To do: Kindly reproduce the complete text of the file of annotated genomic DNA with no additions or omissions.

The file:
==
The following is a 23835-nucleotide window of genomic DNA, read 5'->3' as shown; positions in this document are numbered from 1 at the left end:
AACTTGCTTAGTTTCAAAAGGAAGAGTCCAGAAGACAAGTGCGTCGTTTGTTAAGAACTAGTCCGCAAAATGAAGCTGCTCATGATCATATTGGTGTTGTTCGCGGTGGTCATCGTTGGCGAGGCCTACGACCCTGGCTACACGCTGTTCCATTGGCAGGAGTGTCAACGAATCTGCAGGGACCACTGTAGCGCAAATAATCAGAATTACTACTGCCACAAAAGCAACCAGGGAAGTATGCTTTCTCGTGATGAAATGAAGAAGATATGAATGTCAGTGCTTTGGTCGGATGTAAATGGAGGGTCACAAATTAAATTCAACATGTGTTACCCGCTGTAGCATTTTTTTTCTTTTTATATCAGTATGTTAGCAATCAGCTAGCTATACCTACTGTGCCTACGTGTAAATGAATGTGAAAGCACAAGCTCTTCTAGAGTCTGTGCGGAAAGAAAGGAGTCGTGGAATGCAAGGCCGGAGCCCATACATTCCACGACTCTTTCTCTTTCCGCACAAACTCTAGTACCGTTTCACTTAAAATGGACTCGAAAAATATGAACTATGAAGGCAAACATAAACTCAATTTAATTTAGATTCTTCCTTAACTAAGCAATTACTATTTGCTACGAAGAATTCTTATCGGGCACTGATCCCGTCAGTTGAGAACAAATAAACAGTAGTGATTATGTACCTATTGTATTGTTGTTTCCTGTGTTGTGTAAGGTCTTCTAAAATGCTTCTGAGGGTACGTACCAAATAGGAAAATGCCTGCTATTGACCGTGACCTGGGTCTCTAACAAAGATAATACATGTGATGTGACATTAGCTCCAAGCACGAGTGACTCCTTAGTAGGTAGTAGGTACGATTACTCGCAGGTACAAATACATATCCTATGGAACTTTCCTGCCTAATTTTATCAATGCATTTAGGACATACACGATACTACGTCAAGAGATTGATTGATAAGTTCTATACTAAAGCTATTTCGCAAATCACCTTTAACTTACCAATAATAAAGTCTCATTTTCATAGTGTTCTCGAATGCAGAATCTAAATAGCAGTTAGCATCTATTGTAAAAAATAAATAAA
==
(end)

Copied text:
The following is a 23835-nucleotide window of genomic DNA, read 5'->3' as shown; positions in this document are numbered from 1 at the left end:
AACTTGCTTAGTTTCAAAAGGAAGAGTCCAGAAGACAAGTGCGTCGTTTGTTAAGAACTAGTCCGCAAAATGAAGCTGCTCATGATCATATTGGTGTTGTTCGCGGTGGTCATCGTTGGCGAGGCCTACGACCCTGGCTACACGCTGTTCCATTGGCAGGAGTGTCAACGAATCTGCAGGGACCACTGTAGCGCAAATAATCAGAATTACTACTGCCACAAAAGCAACCAGGGAAGTATGCTTTCTCGTGATGAAATGAAGAAGATATGAATGTCAGTGCTTTGGTCGGATGTAAATGGAGGGTCACAAATTAAATTCAACATGTGTTACCCGCTGTAGCATTTTTTTTCTTTTTATATCAGTATGTTAGCAATCAGCTAGCTATACCTACTGTGCCTACGTGTAAATGAATGTGAAAGCACAAGCTCTTCTAGAGTCTGTGCGGAAAGAAAGGAGTCGTGGAATGCAAGGCCGGAGCCCATACATTCCACGACTCTTTCTCTTTCCGCACAAACTCTAGTACCGTTTCACTTAAAATGGACTCGAAAAATATGAACTATGAAGGCAAACATAAACTCAATTTAATTTAGATTCTTCCTTAACTAAGCAATTACTATTTGCTACGAAGAATTCTTATCGGGCACTGATCCCGTCAGTTGAGAACAAATAAACAGTAGTGATTATGTACCTATTGTATTGTTGTTTCCTGTGTTGTGTAAGGTCTTCTAAAATGCTTCTGAGGGTACGTACCAAATAGGAAAATGCCTGCTATTGACCGTGACCTGGGTCTCTAACAAAGATAATACATGTGATGTGACATTAGCTCCAAGCACGAGTGACTCCTTAGTAGGTAGTAGGTACGATTACTCGCAGGTACAAATACATATCCTATGGAACTTTCCTGCCTAATTTTATCAATGCATTTAGGACATACACGATACTACGTCAAGAGATTGATTGATAAGTTCTATACTAAAGCTATTTCGCAAATCACCTTTAACTTACCAATAATAAAGTCTCATTTTCATAGTGTTCTCGAATGCAGAATCTAAATAGCAGTTAGCATCTATTGTAAAAAATAAATAAA